Luke Evans as Gaston and Emma Watson as Belle in Disney’s “Beauty and the Beast.” (Laurie Sparham/Walt Disney Studios)

In the 25 years since the animated “Beauty and the Beast” became a hit for Disney, our culture has shifted. Looking back on that classic through modern lenses, certain elements start to seem … problematic.

But the spiffy, new live-action version is here to make you feel less conflicted. It takes great pains to prove it’s a feminist, forward-thinking movie that isn’t secretly about Stockholm syndrome. How? Here are a few ways the surefire hit shows off its modernity. (A few minor spoilers ahead.)

Belle is more than a bookworm

Just like in the animated version, Belle (Emma Watson) always has her nose in a book, but she’s also a wiz around her father’s workshop. She knows what tools he needs before he does and she’s an inventor in her own right, not just her dad’s gofer. She even comes up with a clever way to wash her clothes with the help of a mule pushing a spinning barrel.

She has her own practical fashion sense

Belle makes an entrance hopscotching around her village in a blue dress — much like the cartoon. Except this one’s different. For starters, she tucks her skirt into her waistband, which makes flitting over cobblestones so much easier. Plus she wears boots instead of dainty flats or perilous pumps. Costume designer Jacqueline Durran also made sure Belle had plenty of pockets.

“They’re like a tool belt,” she told the Los Angeles Times. “They’ve got useful things in them that she’ll need for doing the different things she does in the village.”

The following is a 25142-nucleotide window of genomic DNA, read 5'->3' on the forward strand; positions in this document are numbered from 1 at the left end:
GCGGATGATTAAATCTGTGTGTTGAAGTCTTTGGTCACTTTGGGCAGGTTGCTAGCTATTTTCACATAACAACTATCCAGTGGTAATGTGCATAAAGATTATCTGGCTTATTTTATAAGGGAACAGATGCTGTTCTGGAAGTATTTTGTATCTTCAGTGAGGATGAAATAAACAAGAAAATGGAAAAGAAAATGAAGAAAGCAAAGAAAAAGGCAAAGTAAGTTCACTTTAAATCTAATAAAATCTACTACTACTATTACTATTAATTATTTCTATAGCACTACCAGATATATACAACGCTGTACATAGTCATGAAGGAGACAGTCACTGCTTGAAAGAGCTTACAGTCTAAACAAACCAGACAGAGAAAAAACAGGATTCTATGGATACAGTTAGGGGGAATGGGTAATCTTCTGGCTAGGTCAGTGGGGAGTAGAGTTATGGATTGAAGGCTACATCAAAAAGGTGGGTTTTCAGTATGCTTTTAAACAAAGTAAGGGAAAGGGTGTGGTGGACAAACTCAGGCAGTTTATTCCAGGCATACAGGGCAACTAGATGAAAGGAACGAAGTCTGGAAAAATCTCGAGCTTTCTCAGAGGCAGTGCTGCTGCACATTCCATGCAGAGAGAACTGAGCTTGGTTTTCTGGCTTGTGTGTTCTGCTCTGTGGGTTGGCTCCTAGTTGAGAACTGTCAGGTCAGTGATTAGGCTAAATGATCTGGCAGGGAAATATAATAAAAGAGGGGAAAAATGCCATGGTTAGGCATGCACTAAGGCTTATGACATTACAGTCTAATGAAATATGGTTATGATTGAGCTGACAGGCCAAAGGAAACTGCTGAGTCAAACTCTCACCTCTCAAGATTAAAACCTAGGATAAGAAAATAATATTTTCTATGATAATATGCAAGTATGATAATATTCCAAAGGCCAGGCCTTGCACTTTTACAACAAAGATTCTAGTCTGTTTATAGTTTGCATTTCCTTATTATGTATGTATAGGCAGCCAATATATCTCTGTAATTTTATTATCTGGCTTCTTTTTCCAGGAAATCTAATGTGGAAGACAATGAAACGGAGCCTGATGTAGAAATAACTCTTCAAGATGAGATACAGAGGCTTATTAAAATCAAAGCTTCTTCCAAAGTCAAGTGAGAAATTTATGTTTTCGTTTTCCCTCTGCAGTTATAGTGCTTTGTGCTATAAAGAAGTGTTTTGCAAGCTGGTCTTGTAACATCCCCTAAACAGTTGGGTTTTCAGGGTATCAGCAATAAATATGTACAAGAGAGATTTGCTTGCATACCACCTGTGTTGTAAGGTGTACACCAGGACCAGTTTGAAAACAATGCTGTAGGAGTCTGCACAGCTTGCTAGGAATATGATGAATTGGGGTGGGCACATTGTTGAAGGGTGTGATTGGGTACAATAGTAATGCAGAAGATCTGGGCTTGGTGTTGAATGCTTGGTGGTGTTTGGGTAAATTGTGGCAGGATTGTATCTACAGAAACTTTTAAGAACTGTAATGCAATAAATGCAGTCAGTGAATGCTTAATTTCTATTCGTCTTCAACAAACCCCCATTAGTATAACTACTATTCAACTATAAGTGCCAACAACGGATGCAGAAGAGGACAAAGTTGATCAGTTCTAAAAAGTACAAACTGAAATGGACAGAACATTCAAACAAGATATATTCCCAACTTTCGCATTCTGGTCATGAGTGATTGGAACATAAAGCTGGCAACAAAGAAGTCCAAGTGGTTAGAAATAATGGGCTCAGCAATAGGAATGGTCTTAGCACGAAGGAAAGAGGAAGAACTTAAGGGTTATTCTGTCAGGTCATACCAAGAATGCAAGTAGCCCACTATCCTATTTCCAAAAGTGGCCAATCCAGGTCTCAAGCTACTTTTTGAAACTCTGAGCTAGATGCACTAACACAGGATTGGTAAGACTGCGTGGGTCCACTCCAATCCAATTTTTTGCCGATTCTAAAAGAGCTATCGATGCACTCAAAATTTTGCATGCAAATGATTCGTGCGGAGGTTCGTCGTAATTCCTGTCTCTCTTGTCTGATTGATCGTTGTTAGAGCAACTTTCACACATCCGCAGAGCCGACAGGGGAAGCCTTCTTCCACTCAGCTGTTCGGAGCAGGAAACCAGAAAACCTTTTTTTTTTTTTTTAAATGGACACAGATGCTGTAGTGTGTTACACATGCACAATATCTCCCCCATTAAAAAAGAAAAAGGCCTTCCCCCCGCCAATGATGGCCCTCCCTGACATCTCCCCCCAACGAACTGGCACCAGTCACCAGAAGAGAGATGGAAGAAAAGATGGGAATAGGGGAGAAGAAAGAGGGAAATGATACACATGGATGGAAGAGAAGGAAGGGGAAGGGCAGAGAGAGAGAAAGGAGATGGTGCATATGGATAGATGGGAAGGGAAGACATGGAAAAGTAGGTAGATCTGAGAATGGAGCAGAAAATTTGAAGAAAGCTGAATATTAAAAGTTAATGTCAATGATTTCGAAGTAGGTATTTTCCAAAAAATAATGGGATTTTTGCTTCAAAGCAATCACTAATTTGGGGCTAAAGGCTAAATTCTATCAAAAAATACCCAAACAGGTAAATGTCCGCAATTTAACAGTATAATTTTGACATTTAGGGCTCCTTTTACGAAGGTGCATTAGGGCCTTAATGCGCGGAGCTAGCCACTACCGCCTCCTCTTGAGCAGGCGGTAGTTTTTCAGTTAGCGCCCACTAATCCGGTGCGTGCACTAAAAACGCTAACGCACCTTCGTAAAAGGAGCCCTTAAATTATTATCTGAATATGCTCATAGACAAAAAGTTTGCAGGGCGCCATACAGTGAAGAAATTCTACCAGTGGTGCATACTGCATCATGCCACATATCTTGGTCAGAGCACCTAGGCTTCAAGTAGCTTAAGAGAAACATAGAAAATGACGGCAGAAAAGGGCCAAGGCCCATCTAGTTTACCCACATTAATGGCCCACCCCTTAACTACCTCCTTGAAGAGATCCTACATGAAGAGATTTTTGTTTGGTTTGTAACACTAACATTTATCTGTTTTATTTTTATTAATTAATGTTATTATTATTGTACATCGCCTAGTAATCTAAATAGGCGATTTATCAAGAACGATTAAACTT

She’s an “activist”

She’s not out picketing in the streets or anything, but director Bill Condon referred to Belle as an “activist” during an interview because of the way she tries to spread the notion that knowledge is power. Not only is she smart and well-read, but she also tries to teach a little girl how to read. She’s met with derision by the other villagers, however. They’re anti-intellectuals who won’t trust a girl with brains.

The movie also reminds the audience that literacy would have been a luxury at the time. When Le Fou (Josh Gad) is singing his big musical number, he tries to spell the name of his best friend — Gaston — but realizes he doesn’t know how.

She’s no shrinking violet

We’ve already seen Belle rebuff the icky, unctuous Gaston (Luke Evans) by the time she ends up imprisoned by Beast (Dan Stevens). But she doesn’t seem particularly scared. She simply plots her escape, and when she’s confronted by her captor, Belle remains combative — at least until he starts to warm up.

“She gives as good as she gets,” Watson told Entertainment Weekly. “He bangs on the door, she bangs back. There’s this defiance that ‘You think I’m going to come and eat dinner with you and I’m your prisoner — absolutely not.'”

She’s not suffering from Stockholm syndrome

At least that’s what Watson has said in interviews. The actress points to the fact that Belle never loses her agency. When Beast asks her if she could be happy at his remote castle, she responds simply, “Could anybody be happy when they’re not free?”

“She’s not falling in love with him,” Condon told the Los Angeles Times. “She understands the terms of what he’s done, she reminds him of it, and he feels ashamed of it. … She very clearly sets up those boundaries. And it’s only when he actually does free her, and long after that, that she kind of lets herself open up to her feelings for him.”

Before its March release, Disney's live-action remake of "Beauty and the Beast" is already facing controversy. From Emma Watson's revealing photos to Disney's choice to include a gay character, here's what you need to know. (Nicki DeMarco/The Washington Post)

There’s a gay character

The controversy over this subtly embedded detail have been wildly overblown, but that doesn’t change that fact that Le Fou is indeed gay.

Autotune

Since Watson isn’t a Broadway star, she needed a little assist at times, and you can hear it. That might not be a selling point, but it’s certainly modern.